Audubon's Oriole

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Audubon's Oriole

Icterus graduacauda
  • ORDER: Passeriformes
  • FAMILY: Icteridae
Basic Description

The brilliant yellow-and-black Audubon’s Oriole is a shy species of woodlands and brush in Mexico and South Texas. Its pleasing, rising-and-falling whistles are usually the first clues to its presence. Both sexes sing this song, often back and forth to each other during the nesting season. Unlike many orioles, the male and female look very much alike—with a black head, wings, and tail contrasting with a lemon-yellow body. Audubon’s Orioles can be hard to see as they forage deep in thick vegetation and even on the ground.

More ID Info
image of range map for Audubon's OrioleRange map provided by Birds of the WorldExplore Maps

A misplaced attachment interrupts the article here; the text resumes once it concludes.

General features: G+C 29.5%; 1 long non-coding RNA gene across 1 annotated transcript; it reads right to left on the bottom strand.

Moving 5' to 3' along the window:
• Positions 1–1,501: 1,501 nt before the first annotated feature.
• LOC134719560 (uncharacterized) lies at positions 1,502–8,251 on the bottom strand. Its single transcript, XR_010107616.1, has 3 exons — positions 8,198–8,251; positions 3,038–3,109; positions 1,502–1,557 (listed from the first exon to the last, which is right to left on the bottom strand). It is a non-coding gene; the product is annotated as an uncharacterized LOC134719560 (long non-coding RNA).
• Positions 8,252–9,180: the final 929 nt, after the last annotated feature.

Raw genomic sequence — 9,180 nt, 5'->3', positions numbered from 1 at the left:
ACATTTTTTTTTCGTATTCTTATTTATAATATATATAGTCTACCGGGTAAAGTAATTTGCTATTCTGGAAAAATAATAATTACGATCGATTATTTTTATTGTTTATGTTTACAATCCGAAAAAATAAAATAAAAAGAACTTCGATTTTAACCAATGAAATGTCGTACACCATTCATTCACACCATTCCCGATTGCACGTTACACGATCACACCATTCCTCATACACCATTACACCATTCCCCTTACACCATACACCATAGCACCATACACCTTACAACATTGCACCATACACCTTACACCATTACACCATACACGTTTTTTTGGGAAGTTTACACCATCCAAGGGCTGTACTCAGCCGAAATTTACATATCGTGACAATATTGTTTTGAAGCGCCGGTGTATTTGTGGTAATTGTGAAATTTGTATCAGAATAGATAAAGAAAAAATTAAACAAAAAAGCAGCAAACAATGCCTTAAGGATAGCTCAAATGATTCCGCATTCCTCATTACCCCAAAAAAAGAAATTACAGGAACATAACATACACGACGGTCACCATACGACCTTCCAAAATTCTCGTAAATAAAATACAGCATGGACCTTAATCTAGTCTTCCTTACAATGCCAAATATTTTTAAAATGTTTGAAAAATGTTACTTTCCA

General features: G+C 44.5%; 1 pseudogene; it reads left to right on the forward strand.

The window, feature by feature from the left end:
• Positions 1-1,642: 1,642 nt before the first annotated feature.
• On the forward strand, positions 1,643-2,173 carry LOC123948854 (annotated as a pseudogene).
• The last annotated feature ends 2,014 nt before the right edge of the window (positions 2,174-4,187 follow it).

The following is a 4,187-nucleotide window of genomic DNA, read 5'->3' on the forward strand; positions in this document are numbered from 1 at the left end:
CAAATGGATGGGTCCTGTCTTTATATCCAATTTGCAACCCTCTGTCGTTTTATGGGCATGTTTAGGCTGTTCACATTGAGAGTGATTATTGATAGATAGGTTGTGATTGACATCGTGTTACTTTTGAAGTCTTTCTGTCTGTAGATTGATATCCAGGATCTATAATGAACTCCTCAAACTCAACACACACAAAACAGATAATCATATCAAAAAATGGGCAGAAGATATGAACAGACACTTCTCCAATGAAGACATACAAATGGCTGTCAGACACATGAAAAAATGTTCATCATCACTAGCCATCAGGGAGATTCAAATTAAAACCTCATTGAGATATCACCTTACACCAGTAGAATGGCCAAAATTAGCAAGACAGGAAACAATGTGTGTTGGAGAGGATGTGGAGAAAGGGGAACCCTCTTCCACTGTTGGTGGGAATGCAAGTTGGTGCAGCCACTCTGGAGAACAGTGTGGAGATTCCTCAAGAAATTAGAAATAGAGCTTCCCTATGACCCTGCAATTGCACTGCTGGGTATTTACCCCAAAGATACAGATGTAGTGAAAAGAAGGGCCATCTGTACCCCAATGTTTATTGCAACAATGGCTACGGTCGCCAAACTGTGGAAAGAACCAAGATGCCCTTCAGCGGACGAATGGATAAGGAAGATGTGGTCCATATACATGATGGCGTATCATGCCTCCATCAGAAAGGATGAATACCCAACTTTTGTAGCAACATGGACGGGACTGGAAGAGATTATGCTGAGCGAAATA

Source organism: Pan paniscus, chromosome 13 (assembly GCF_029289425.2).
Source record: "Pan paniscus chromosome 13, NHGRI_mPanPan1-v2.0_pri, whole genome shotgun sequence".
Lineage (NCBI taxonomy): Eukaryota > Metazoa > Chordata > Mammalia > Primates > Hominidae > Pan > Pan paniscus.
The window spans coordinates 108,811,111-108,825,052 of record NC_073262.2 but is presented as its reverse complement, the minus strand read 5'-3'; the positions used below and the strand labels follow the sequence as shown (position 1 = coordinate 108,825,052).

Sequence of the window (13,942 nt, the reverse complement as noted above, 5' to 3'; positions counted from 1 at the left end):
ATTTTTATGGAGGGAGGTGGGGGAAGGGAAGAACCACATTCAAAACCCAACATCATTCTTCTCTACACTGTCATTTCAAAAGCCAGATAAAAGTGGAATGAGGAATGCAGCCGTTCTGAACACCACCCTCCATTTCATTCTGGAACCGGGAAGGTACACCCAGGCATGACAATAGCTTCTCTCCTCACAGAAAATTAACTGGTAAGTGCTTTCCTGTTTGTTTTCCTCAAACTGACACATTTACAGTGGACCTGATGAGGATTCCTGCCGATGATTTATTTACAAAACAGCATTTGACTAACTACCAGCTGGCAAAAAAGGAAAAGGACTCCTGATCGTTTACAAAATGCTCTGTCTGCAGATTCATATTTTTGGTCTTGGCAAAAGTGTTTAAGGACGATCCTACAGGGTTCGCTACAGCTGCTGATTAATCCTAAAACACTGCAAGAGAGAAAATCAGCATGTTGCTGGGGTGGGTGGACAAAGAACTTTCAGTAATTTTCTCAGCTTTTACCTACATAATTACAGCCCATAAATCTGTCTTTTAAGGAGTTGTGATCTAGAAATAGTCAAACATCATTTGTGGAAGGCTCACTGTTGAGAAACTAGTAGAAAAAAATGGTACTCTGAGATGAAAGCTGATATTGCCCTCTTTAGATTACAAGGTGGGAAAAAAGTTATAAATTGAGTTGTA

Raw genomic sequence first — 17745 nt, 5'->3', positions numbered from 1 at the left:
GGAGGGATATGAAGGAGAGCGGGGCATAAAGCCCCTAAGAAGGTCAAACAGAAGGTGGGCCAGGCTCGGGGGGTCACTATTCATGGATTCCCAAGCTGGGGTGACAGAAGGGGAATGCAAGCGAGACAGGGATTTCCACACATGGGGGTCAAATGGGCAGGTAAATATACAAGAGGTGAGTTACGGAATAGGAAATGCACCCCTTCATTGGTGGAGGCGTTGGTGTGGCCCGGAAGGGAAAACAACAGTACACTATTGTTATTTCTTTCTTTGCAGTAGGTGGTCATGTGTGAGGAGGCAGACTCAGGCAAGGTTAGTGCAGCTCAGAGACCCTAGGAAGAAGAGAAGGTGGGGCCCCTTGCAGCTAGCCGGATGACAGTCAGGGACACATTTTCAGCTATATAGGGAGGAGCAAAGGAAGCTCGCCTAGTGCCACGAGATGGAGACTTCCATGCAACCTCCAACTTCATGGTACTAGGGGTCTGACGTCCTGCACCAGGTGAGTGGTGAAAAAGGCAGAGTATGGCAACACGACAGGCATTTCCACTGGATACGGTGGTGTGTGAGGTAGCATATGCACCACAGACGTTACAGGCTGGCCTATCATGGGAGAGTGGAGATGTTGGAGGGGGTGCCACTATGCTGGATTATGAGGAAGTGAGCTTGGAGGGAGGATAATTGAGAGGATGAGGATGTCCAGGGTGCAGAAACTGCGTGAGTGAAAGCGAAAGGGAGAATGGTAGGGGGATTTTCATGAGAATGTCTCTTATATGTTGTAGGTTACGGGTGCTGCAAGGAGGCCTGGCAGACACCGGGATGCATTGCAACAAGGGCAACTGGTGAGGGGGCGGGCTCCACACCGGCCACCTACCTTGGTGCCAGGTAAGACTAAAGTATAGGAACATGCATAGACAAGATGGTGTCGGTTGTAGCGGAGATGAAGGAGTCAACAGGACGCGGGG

Find This Bird

Finding Audubon’s Orioles can be challenging, particularly within their small U.S. range in South Texas. Checking eBird records to find where others have seen the species can help. Look for dense brushy habitat along the Rio Grande. It also sometimes comes to feeding stations in locations such as Salineño, Texas. Listen in spring and summer for the distinctive song, given by both members of a pair, especially early in the morning.

Other Names
  • Turpial de Audubon (Spanish)
  • Oriole d'Audubon (French)

Backyard Tips

Audubon’s Orioles may come to backyards, especially ones with thick vegetation or fruiting shrubs. They eat sunflower seeds from feeders and may also visit hummingbird feeders.

  • Cool Facts